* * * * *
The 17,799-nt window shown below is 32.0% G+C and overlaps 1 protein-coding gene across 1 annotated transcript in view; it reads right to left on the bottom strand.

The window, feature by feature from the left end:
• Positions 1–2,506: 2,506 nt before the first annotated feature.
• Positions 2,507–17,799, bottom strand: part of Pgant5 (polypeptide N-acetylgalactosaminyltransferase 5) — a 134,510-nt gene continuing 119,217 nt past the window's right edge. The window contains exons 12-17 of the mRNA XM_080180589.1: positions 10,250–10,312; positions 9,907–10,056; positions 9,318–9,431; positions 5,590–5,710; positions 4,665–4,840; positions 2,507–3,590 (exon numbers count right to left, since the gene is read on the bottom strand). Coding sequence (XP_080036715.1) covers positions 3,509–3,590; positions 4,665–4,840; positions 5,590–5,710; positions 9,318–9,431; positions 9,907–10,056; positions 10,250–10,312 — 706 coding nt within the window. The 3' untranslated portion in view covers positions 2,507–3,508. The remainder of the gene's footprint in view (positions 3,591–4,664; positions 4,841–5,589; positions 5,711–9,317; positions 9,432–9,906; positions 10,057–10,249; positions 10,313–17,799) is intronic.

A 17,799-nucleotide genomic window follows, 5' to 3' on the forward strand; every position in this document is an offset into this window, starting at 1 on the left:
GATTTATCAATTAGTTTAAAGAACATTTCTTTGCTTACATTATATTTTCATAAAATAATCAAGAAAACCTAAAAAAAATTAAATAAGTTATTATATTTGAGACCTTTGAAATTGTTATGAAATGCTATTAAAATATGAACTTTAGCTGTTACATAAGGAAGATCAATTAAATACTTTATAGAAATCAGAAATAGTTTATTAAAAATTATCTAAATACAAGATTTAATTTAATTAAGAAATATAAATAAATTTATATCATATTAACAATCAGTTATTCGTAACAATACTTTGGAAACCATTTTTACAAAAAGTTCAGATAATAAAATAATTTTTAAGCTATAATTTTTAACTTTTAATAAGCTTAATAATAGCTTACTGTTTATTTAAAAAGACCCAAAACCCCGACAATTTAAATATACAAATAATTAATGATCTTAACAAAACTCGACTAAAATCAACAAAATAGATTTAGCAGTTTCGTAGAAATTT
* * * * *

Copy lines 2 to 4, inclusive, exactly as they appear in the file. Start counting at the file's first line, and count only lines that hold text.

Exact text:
The window, feature by feature from the left end:
• Positions 1–2,506: 2,506 nt before the first annotated feature.
• Positions 2,507–17,799, bottom strand: part of Pgant5 (polypeptide N-acetylgalactosaminyltransferase 5) — a 134,510-nt gene continuing 119,217 nt past the window's right edge. The window contains exons 12-17 of the mRNA XM_080180589.1: positions 10,250–10,312; positions 9,907–10,056; positions 9,318–9,431; positions 5,590–5,710; positions 4,665–4,840; positions 2,507–3,590 (exon numbers count right to left, since the gene is read on the bottom strand). Coding sequence (XP_080036715.1) covers positions 3,509–3,590; positions 4,665–4,840; positions 5,590–5,710; positions 9,318–9,431; positions 9,907–10,056; positions 10,250–10,312 — 706 coding nt within the window. The 3' untranslated portion in view covers positions 2,507–3,508. The remainder of the gene's footprint in view (positions 3,591–4,664; positions 4,841–5,589; positions 5,711–9,317; positions 9,432–9,906; positions 10,057–10,249; positions 10,313–17,799) is intronic.